Children and Corona: Criticism of the Infection Protection Act

KIndian and youth medical associations, politicians and lawyers are sharply critical of the new infection protection law. They fear negative consequences for children and young people as well as continued unequal treatment due to the possibility that the federal states can order masks and corona tests. The conditions for the federal states to be allowed to introduce measures in schools and daycare centers from October 1 are “poorly worded,” said Burkhard Rodeck, secretary general of the German Society for Pediatric and Adolescent Medicine (DGKJ): “It would have been the task of the federal government to set clearly defined parameters for mandatory tests and masks in schools and daycare centers,” criticized Rodeck in an interview with WELT.

The traffic light government’s infection protection act, which the Bundestag still needs to approve, creates the framework for new corona measures that also affect children and young people. According to the draft law, the federal states can introduce a mask requirement in schools from the fifth grade. The condition is therefore that this is necessary “to prevent the spread of coronavirus disease 2019 and to maintain regular classroom teaching”. Corona tests in day care centers and all school classes can also be ordered if they are also necessary “to ensure the functionality of the health system or other critical infrastructure”. As for the definition, which experts such as DGKJ General Secretary Rodeck are now criticizing as unclear – and thus potentially too far-reaching.

also read

Lawyers on government flights

Because it should no longer be about preventing “infections at all costs,” Rodeck said. Tests are therefore only useful and necessary in case of symptoms. A “hard reason” is also needed to force children to wear restrictive masks and thereby protect others: “Face masks are not comfort items.” Rodeck warned against the law’s unequal treatment of children and young people compared to adults.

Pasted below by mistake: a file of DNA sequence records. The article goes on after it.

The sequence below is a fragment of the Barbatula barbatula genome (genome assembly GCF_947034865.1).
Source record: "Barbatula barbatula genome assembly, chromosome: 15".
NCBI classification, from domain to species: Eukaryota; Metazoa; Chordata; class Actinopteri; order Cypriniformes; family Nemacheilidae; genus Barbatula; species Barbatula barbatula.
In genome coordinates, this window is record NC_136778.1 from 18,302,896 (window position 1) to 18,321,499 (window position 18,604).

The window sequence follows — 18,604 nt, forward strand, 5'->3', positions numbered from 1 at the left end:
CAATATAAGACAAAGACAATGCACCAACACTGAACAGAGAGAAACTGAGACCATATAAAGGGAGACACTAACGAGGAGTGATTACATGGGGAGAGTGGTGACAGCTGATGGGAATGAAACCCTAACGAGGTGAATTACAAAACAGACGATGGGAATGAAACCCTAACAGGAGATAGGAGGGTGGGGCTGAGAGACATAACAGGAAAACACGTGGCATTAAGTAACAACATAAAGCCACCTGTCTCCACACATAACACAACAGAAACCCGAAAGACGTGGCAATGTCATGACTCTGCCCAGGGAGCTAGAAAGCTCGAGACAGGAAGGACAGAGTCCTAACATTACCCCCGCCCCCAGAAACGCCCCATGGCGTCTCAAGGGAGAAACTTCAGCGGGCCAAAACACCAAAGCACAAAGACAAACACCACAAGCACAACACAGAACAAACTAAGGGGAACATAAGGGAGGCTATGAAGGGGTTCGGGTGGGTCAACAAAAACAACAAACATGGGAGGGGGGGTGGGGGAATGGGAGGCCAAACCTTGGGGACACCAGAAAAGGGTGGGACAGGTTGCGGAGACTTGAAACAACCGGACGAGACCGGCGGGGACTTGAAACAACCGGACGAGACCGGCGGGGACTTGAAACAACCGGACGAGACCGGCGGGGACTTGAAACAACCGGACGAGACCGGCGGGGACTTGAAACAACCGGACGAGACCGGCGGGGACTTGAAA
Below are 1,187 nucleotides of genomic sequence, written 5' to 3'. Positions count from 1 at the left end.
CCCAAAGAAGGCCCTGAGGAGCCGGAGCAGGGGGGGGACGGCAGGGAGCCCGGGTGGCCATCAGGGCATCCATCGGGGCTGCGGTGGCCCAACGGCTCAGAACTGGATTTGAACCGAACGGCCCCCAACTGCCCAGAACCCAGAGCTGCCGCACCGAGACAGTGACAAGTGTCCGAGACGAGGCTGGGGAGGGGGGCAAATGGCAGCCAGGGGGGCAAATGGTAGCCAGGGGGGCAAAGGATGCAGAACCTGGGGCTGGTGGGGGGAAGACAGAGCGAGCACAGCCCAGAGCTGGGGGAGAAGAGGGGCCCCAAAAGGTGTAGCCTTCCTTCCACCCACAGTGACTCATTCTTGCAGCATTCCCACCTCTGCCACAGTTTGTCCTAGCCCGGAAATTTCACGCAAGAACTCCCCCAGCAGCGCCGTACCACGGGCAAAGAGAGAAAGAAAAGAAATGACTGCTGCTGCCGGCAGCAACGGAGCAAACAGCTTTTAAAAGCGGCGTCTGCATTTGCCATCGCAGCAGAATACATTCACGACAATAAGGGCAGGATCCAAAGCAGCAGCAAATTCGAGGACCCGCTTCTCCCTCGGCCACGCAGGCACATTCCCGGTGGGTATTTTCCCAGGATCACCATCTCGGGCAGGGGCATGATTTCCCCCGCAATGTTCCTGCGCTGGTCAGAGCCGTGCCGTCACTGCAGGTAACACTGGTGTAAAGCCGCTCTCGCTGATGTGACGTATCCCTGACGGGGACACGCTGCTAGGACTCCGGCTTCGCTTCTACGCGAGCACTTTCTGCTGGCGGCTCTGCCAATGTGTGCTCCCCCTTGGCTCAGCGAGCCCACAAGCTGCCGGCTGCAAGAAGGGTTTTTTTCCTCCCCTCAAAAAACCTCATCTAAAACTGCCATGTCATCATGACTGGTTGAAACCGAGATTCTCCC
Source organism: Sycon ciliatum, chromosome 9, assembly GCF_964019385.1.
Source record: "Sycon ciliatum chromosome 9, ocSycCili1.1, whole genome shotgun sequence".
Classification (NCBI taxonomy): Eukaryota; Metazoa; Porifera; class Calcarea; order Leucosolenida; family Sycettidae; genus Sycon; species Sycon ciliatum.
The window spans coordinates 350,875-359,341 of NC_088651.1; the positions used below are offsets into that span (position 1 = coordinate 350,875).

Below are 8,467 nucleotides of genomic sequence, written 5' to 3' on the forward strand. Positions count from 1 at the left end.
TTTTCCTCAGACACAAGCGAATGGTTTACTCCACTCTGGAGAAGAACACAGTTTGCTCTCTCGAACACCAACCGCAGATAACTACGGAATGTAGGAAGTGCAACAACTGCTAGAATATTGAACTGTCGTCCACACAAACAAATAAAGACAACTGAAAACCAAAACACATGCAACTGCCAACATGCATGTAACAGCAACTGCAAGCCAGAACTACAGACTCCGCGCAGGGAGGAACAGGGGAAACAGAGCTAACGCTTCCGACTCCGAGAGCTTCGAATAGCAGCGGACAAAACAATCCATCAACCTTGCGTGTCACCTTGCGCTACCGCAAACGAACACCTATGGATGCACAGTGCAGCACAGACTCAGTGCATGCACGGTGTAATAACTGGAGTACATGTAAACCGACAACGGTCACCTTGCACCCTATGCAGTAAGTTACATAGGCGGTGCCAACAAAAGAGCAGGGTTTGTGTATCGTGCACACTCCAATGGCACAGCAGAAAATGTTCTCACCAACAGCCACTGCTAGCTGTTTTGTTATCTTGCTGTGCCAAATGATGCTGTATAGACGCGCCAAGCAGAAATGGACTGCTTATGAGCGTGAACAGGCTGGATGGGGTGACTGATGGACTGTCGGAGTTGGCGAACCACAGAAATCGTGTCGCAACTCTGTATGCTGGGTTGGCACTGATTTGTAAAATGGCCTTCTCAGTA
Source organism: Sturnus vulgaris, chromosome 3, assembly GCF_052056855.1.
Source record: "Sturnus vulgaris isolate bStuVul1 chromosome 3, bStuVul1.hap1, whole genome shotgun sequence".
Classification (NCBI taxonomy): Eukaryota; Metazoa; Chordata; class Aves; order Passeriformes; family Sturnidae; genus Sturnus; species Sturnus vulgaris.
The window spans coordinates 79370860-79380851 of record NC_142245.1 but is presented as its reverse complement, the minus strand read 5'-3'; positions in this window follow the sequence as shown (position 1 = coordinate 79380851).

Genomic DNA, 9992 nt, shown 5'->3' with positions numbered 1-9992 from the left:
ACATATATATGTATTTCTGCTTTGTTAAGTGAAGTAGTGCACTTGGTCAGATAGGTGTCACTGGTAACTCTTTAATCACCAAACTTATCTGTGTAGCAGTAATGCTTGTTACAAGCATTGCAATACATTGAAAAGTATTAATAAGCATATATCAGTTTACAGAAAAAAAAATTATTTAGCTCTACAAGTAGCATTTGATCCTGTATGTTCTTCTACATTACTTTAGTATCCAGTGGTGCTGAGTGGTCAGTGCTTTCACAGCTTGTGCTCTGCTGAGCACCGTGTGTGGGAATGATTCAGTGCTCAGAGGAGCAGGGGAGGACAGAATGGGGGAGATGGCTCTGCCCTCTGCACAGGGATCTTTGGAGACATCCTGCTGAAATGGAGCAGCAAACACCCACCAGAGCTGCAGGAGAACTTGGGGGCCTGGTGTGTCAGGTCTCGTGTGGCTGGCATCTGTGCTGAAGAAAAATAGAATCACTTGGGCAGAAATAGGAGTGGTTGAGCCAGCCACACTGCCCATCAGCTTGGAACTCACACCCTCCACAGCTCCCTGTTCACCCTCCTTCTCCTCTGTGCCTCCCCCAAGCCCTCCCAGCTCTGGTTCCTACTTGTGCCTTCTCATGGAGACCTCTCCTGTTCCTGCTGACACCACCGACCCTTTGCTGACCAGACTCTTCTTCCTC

also read

A seven-year-old girl is vaccinated during a vaccination campaign in Dresden

The German Society for Pediatric Infectious Diseases (DGPI) also expressed concern. “Proportionality, meaningfulness and evidence” should be the focus of the measures, chairman Tobias Tenenbaum demanded at the request of WELT: “Restrictive measures specifically for children are not justifiable if they are not equally mandatory in the general population.”

The Children’s Doctors Trade Union (BVKJ) fears massive consequences from continued investigations without cause. These have a sensitivity of only 40 percent, BVKJ spokesman Jakob Maske told WELT: “Unjustified quarantine orders for false positive tests are the consequences that lead to further social isolation and reduced learning time.” This would be after two and a half years that Pandemic had had. to be recognized a long time ago, criticized Maske. In addition to school closures, restrictions on cultural and sports facilities must also be ruled out: “We continue to observe swabs and hygiene measures in these facilities that are no longer scientifically sound.”

Member of the Ethics Council talks about “special victims”

Law professor and member of the Ethics Council Frauke Rostalski said in a statement to WELT that children and young people would be asked to make further “special sacrifices”. It is to be expected that masks will become a “reality across the board” for students from fifth grade onwards: “I do not believe that the justification for jeopardizing face-to-face teaching will mean a serious obstacle in practice .”

Even the evaluation report used by the federal government only classified masks as an effective measure to fight the virus if worn correctly: “For children and young people who are expected to spend the whole day at school wearing a mask, this is in my opinion opinion. is wishful thinking at best,” Rostalski said.

also read

Sharp criticism from lawyers

The fact that schools and daycare centers are once again allowed to impose testing obligations does not equate to normality, since due to the existing isolation obligations there cannot be regular operations: “As a result of the mass tests that must be expected, there will of course be educational failure and other loss of participation opportunities,” warned the lawyer. She considers the draft law to be fundamentally questionable: “As a society, we should ask ourselves whether measures are justified at all.”

Frauke Rostalski, criminal lawyer at the University of Cologne and member of the ethics committee

Frauke Rostalski, criminal lawyer at the University of Cologne and member of the ethics committee

Source: UCC